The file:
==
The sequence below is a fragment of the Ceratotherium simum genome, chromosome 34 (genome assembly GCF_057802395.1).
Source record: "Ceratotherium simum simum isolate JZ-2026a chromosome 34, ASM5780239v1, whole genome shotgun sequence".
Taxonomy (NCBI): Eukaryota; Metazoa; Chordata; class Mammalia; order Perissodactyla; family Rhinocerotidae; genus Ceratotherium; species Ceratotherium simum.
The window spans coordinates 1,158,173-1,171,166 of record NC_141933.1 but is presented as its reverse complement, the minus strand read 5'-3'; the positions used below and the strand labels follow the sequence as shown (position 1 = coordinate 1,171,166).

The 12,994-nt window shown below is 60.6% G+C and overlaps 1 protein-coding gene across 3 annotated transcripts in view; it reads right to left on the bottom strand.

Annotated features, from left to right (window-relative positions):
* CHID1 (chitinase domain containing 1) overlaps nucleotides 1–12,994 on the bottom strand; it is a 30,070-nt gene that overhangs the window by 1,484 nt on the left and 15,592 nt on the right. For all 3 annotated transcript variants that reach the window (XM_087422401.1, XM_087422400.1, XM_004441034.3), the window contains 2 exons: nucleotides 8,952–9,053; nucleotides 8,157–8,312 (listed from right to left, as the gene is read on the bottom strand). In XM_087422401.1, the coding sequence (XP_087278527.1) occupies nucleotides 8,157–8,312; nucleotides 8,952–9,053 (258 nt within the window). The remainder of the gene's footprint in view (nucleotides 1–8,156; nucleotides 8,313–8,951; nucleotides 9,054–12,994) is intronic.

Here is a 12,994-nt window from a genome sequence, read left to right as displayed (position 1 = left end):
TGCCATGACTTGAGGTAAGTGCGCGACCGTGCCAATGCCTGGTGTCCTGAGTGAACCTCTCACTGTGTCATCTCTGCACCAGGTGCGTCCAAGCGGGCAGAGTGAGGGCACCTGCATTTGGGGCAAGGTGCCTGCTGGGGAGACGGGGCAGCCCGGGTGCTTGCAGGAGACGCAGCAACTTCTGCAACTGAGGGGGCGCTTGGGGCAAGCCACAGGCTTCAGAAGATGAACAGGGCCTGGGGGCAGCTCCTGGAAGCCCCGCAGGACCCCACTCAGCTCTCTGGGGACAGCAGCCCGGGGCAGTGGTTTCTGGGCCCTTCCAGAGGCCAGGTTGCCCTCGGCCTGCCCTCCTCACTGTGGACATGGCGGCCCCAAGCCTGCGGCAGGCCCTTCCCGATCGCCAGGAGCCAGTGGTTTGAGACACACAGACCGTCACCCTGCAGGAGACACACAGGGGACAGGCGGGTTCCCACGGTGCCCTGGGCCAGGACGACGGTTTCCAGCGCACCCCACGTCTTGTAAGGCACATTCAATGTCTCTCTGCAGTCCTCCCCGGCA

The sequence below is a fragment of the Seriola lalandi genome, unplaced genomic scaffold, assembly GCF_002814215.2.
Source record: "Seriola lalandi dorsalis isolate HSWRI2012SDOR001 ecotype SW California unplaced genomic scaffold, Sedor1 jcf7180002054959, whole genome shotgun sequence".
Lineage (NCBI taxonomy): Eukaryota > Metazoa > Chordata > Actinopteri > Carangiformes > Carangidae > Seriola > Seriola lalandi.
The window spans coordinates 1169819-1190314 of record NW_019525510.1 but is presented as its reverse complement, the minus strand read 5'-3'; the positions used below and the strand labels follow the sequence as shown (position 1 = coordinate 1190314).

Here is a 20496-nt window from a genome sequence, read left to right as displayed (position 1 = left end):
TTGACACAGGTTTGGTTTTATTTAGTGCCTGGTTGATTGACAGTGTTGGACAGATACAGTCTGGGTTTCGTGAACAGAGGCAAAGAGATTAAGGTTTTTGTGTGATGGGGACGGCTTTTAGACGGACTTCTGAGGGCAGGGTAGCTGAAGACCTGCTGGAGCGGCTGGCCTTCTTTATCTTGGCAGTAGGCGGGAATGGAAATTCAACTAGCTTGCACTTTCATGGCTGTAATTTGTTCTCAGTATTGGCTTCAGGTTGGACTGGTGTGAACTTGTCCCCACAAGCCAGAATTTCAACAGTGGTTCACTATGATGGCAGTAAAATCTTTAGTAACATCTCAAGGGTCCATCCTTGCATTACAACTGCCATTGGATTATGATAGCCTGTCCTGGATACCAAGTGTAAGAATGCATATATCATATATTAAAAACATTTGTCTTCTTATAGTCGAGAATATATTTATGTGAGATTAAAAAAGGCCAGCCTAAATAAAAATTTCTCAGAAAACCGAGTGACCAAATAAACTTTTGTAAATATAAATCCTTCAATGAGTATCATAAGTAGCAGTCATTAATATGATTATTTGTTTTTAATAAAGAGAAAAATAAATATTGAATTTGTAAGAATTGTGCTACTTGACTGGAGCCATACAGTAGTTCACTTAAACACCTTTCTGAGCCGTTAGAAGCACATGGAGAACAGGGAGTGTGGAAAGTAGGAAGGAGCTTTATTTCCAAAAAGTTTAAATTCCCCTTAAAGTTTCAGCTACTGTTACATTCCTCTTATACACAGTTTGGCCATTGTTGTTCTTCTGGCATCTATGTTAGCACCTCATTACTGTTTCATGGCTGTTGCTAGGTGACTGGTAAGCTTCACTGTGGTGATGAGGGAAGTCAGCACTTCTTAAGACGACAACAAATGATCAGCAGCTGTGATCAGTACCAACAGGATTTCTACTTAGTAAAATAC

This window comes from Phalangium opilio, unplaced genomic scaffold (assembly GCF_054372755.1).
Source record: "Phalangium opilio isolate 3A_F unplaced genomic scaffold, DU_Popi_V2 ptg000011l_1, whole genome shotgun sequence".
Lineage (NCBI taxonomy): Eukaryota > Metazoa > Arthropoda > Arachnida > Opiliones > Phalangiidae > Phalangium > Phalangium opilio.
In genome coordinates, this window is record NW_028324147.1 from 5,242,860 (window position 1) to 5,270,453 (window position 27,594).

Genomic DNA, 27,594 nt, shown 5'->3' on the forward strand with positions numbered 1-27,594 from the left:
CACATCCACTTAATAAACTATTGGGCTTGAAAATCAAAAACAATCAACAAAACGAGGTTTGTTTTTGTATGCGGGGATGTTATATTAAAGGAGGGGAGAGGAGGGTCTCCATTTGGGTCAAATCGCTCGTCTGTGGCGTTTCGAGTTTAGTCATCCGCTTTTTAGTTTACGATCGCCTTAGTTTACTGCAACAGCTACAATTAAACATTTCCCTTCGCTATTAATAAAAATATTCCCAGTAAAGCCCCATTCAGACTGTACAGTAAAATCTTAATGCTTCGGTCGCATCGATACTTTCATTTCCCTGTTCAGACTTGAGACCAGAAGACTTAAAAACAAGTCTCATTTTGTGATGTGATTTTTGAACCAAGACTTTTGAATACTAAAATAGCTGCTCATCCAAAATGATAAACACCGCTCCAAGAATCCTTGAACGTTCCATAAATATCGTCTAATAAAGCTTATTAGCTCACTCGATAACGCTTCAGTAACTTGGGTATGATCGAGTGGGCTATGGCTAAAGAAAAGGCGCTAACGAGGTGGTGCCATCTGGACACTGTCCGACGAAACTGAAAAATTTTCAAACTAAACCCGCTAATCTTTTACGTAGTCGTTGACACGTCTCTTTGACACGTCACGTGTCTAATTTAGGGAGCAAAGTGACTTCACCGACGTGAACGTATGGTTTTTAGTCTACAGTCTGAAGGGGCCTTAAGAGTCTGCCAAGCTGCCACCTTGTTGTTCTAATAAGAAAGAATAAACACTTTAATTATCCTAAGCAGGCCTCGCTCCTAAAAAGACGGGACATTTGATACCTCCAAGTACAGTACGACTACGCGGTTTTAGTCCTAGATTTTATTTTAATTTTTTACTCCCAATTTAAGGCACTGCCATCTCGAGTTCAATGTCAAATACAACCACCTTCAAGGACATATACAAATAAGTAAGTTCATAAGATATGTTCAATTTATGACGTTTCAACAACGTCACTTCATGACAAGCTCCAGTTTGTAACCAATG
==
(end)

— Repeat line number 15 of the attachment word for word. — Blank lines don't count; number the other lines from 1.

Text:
TTGACACAGGTTTGGTTTTATTTAGTGCCTGGTTGATTGACAGTGTTGGACAGATACAGTCTGGGTTTCGTGAACAGAGGCAAAGAGATTAAGGTTTTTGTGTGATGGGGACGGCTTTTAGACGGACTTCTGAGGGCAGGGTAGCTGAAGACCTGCTGGAGCGGCTGGCCTTCTTTATCTTGGCAGTAGGCGGGAATGGAAATTCAACTAGCTTGCACTTTCATGGCTGTAATTTGTTCTCAGTATTGGCTTCAGGTTGGACTGGTGTGAACTTGTCCCCACAAGCCAGAATTTCAACAGTGGTTCACTATGATGGCAGTAAAATCTTTAGTAACATCTCAAGGGTCCATCCTTGCATTACAACTGCCATTGGATTATGATAGCCTGTCCTGGATACCAAGTGTAAGAATGCATATATCATATATTAAAAACATTTGTCTTCTTATAGTCGAGAATATATTTATGTGAGATTAAAAAAGGCCAGCCTAAATAAAAATTTCTCAGAAAACCGAGTGACCAAATAAACTTTTGTAAATATAAATCCTTCAATGAGTATCATAAGTAGCAGTCATTAATATGATTATTTGTTTTTAATAAAGAGAAAAATAAATATTGAATTTGTAAGAATTGTGCTACTTGACTGGAGCCATACAGTAGTTCACTTAAACACCTTTCTGAGCCGTTAGAAGCACATGGAGAACAGGGAGTGTGGAAAGTAGGAAGGAGCTTTATTTCCAAAAAGTTTAAATTCCCCTTAAAGTTTCAGCTACTGTTACATTCCTCTTATACACAGTTTGGCCATTGTTGTTCTTCTGGCATCTATGTTAGCACCTCATTACTGTTTCATGGCTGTTGCTAGGTGACTGGTAAGCTTCACTGTGGTGATGAGGGAAGTCAGCACTTCTTAAGACGACAACAAATGATCAGCAGCTGTGATCAGTACCAACAGGATTTCTACTTAGTAAAATAC